Габсбургский девятнадцатый век?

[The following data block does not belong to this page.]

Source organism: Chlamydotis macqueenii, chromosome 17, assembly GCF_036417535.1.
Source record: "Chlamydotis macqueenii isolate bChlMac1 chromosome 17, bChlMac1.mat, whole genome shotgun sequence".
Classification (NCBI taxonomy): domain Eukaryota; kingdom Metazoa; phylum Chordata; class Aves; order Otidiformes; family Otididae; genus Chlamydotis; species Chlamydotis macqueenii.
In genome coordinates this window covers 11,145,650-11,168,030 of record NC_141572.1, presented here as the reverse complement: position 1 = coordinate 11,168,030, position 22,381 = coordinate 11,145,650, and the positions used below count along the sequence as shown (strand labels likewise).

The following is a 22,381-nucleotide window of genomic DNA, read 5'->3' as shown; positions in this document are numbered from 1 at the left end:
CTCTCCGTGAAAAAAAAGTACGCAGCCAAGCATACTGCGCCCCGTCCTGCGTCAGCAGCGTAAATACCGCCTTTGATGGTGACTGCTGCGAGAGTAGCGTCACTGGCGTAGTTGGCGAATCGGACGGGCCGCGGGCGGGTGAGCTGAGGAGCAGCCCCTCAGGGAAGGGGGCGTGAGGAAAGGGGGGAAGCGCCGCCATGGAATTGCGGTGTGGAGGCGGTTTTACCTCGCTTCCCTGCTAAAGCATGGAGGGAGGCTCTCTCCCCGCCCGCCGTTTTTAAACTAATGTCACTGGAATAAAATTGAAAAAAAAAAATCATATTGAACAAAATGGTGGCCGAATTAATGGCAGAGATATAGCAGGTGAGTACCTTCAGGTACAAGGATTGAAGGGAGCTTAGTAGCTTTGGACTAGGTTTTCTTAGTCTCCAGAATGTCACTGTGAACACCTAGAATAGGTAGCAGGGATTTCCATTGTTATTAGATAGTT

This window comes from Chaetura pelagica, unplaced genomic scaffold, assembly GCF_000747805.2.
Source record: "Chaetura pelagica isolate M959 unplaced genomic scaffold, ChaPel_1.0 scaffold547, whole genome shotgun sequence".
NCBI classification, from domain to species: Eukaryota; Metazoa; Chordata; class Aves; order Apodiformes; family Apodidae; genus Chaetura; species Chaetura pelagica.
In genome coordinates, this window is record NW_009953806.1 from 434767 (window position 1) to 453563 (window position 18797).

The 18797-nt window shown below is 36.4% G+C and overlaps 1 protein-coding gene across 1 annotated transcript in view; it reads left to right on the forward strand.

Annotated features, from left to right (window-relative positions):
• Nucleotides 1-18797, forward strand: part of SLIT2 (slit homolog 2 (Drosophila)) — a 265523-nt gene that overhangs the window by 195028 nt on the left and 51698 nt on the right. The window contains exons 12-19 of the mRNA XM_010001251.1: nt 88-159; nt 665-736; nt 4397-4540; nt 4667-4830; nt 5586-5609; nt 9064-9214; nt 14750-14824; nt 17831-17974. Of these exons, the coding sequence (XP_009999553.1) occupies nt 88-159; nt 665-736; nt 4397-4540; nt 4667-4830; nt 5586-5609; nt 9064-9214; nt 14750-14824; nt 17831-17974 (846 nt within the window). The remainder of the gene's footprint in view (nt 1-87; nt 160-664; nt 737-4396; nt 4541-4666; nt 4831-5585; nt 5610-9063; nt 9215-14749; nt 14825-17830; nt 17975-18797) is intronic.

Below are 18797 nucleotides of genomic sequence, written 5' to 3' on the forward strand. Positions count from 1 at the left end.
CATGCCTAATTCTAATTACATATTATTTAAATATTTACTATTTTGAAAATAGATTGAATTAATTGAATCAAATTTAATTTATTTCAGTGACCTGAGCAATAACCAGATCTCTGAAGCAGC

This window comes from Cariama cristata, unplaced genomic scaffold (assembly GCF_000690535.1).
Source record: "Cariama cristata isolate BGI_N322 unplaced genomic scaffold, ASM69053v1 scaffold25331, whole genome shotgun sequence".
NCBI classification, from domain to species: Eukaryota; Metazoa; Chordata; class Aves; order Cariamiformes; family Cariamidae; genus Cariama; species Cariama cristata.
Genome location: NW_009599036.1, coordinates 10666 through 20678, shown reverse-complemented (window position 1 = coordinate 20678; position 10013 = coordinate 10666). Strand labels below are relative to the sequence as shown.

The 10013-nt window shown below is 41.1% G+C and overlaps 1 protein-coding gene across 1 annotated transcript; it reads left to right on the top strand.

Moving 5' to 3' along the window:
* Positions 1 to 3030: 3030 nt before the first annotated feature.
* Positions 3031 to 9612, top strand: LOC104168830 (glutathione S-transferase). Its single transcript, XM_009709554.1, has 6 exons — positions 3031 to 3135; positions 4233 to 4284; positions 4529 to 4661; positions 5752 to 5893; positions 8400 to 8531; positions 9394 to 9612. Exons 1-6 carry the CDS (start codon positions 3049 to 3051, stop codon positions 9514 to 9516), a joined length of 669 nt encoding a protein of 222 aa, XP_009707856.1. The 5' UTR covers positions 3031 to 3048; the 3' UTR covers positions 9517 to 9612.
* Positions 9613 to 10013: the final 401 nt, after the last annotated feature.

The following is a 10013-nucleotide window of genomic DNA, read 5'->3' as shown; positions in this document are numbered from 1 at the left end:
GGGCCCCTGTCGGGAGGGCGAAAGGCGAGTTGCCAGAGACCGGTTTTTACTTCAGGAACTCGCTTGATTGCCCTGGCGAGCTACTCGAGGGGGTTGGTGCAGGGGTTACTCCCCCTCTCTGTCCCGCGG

Ukrainian science and its terminology in the nineteenth century experienced a number of twists and turns. Divided between two empires, it lacked institutions, scholars pursuing it, and a unified literary language. One could even say that until the late nineteenth century there was a possibility for two communities with two literary languages to emerge - Ruthenian (Habsburg Empire) and Ukrainian (Russian Empire). Eventually, both communities and languages merged. This article tracks the meanderings of this process, arguing that scholarly publications played a crucial role in shaping the standard for the scientific language. The article follows the biography of the naturalist Ivan Verhrats'kyi (1846-1919), the author of the first dictionaries of naturalist terminology in Ruthenian in 1860, a translator and author of textbooks, and the head of the Mathematical-Naturalist-Medical Section of the Shevchenko Society in L'viv. He thus shaped many Ruthenian, and then Ruthenian-Ukrainian scholarly projects. Initially successful with his approach to making the Ruthenian scientific language vernacular, in the 1890s his approach was losing ground to the internationalization of vocabulary and to the growing pressure toward the unification of Ruthenian and Ukrainian. Finally, in the beginning of the twentieth century, Verhrats'kyi became marginalized within the Ukrainian scholarly community. By discussing the history of a minority language within imperial structures, I argue that the media in which scholarly work was published requires special attention. In the Ruthenin-Ukrainian case, they determined the standard for scientific language. Lacking professional journals, Ruthenian scholars published in the 1860s-late 1880s in popular newspapers and in school textbooks, requiring them to use a language that was near to the spoken tongue of the Habsburg province. Once the political situation changed, favoring Ruthenian-Ukrainian unification, and scholarly journals appeared and transgressed the imperial boundary, the favored language had to be transimperial, ousting out the vernacular.